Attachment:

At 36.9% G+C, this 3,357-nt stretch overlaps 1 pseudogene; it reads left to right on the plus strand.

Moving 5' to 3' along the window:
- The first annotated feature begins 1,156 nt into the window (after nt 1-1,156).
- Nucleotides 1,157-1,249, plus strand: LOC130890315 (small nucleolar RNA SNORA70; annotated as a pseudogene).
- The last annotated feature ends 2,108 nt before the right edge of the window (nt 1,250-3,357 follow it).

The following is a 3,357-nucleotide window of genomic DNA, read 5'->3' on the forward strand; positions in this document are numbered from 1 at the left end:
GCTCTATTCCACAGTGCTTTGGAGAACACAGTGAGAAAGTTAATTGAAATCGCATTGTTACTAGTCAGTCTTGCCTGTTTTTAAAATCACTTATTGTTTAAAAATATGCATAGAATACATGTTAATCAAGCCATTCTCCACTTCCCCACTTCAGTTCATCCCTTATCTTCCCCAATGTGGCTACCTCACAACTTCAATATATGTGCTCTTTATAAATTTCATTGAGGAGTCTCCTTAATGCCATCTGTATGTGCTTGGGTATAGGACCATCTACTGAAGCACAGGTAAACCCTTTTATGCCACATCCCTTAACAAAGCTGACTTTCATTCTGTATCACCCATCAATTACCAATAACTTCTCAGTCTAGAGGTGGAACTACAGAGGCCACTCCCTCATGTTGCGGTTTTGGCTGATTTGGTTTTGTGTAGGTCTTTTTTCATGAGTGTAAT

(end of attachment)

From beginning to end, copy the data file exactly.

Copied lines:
At 36.9% G+C, this 3,357-nt stretch overlaps 1 pseudogene; it reads left to right on the plus strand.

Moving 5' to 3' along the window:
- The first annotated feature begins 1,156 nt into the window (after nt 1-1,156).
- Nucleotides 1,157-1,249, plus strand: LOC130890315 (small nucleolar RNA SNORA70; annotated as a pseudogene).
- The last annotated feature ends 2,108 nt before the right edge of the window (nt 1,250-3,357 follow it).

The following is a 3,357-nucleotide window of genomic DNA, read 5'->3' on the forward strand; positions in this document are numbered from 1 at the left end:
GCTCTATTCCACAGTGCTTTGGAGAACACAGTGAGAAAGTTAATTGAAATCGCATTGTTACTAGTCAGTCTTGCCTGTTTTTAAAATCACTTATTGTTTAAAAATATGCATAGAATACATGTTAATCAAGCCATTCTCCACTTCCCCACTTCAGTTCATCCCTTATCTTCCCCAATGTGGCTACCTCACAACTTCAATATATGTGCTCTTTATAAATTTCATTGAGGAGTCTCCTTAATGCCATCTGTATGTGCTTGGGTATAGGACCATCTACTGAAGCACAGGTAAACCCTTTTATGCCACATCCCTTAACAAAGCTGACTTTCATTCTGTATCACCCATCAATTACCAATAACTTCTCAGTCTAGAGGTGGAACTACAGAGGCCACTCCCTCATGTTGCGGTTTTGGCTGATTTGGTTTTGTGTAGGTCTTTTTTCATGAGTGTAAT